Monthly Archives: January 2014

We are all on a mission

Mission statement is a short description of the purpose of a company, organization, or even a person in case of personal statement. It provides a skeleton, on which the company, organization, or person can build goals, strategies to reach the goals, and an ethical framework to follow. The mission statement can give a feel of the company or organization to consumers and collaborators, as well as future employees. Within an organization it will provide a direction to all endeavors from hiring to firing.

Universities have mission statements just like any other organization. Mission statement might be included in a strategy statement, as shown on the University of Oulu website in Finland. In most US universities the mission statement is separated into its own unit like on the website of Montana State University (MSU).


Montana State University, the State’s land-grant institution, educates students, creates knowledge and art, and serves communities, by integrating learning, discovery, and engagement.

This is shorter than the University of Oulu statement.

Linnanmaa 2009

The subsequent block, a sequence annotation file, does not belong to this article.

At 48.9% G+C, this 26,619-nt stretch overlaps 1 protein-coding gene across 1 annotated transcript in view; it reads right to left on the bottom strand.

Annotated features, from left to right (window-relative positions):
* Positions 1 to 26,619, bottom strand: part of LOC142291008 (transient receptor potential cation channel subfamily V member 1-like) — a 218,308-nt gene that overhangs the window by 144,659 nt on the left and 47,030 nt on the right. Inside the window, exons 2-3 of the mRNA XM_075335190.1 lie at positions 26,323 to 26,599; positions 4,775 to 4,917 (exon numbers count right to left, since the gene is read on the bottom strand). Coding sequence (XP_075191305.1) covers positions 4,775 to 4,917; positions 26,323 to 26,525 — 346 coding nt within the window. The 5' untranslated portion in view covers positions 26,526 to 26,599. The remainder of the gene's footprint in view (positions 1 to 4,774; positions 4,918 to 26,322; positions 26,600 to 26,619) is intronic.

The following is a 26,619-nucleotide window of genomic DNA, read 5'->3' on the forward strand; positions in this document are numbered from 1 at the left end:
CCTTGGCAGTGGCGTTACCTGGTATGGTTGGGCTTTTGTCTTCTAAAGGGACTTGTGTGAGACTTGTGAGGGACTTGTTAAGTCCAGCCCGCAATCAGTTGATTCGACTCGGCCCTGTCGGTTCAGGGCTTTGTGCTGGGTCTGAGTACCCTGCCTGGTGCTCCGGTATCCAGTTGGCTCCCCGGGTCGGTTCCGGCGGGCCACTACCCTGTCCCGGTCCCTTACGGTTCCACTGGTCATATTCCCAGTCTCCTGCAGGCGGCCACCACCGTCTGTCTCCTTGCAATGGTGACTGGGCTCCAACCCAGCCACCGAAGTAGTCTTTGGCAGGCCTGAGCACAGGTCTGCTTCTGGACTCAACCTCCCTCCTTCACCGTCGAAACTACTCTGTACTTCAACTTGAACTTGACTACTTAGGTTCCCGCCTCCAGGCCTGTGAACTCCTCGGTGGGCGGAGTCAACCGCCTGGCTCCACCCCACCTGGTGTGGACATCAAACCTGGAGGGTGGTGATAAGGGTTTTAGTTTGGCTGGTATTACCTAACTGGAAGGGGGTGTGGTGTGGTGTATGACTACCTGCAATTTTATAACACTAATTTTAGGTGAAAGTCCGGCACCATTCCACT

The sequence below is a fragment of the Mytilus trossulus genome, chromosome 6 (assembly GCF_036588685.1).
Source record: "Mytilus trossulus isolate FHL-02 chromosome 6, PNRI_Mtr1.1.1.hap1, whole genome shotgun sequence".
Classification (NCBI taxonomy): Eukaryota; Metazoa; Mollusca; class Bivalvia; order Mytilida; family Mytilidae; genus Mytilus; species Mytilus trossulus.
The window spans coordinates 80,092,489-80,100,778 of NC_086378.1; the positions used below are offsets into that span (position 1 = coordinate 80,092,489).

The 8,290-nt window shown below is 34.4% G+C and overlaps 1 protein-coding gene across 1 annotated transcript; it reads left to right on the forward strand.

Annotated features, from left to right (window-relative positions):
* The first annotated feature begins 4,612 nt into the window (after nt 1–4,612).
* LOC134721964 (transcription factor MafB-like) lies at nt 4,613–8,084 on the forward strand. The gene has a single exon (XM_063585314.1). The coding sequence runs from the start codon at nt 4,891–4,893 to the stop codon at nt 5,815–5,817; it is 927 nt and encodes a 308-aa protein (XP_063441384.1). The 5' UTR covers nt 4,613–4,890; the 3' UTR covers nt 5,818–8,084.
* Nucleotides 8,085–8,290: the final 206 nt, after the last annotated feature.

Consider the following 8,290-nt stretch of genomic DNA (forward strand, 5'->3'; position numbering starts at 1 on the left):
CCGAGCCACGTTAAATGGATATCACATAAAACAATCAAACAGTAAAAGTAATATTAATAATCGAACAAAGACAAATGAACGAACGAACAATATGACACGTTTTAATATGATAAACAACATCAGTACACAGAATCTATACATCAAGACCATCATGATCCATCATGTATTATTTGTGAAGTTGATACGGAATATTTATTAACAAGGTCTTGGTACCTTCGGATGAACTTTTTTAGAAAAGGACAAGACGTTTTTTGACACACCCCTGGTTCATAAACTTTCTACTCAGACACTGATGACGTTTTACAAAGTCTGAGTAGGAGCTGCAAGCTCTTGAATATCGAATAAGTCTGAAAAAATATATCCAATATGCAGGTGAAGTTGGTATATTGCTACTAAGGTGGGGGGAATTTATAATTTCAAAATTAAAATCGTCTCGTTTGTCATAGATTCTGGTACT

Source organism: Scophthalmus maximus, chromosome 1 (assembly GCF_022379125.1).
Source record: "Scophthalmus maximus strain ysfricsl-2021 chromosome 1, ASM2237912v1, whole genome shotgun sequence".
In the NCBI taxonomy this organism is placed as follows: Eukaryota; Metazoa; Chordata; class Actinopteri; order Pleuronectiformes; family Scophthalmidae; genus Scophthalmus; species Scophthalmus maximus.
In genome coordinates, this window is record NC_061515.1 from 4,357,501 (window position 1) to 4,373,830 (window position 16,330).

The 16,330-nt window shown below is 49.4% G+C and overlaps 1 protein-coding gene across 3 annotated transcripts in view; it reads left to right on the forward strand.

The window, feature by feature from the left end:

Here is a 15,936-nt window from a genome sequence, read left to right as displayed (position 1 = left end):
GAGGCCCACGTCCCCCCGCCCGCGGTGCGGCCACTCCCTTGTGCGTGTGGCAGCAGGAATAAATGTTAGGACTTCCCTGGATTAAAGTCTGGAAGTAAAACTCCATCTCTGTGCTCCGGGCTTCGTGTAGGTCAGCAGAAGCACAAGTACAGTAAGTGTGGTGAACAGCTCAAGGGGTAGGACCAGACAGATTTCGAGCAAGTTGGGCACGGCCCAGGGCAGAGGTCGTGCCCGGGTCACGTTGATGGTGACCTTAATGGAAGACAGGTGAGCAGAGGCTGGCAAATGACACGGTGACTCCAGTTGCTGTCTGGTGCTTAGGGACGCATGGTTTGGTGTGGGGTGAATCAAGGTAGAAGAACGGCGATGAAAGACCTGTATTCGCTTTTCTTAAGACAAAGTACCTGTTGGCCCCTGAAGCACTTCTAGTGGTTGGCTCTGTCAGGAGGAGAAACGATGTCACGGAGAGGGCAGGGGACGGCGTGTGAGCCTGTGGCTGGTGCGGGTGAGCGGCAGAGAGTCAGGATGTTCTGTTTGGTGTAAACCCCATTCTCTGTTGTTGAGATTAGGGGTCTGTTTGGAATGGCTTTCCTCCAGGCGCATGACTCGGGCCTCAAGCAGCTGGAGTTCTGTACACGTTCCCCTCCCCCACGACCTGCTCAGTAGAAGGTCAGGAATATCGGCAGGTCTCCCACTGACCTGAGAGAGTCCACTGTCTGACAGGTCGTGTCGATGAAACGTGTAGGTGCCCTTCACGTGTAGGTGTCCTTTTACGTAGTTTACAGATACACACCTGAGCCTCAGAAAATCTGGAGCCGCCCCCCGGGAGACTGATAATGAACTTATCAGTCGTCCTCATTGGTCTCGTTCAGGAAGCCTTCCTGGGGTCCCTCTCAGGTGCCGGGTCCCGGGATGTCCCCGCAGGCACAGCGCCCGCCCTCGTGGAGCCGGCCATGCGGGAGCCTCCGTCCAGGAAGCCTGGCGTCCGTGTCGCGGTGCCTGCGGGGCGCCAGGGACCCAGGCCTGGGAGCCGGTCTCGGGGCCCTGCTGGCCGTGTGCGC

According to the Strategy of the University of Oulu, the objective of the University is to promote internationally high-level free research, education and culture, to strengthen the knowhow that creates well-being, and to assure the availability of highly qualified work force and researcher base in our sphere of influence.

The US mission statements of universities mention their status as land grant universities if applicable. This term does not exist in the Finnish system. Both statements do include aspect of serving the community, educating students, and creating knowledge. The difference is in the “vibe” that I as a reader get. MSU statement is very broad and attracts with the aspect of integration of different activities (learning, discovery, engagement). University of Oulu strategy immediately lets me know it is heavily invested in research.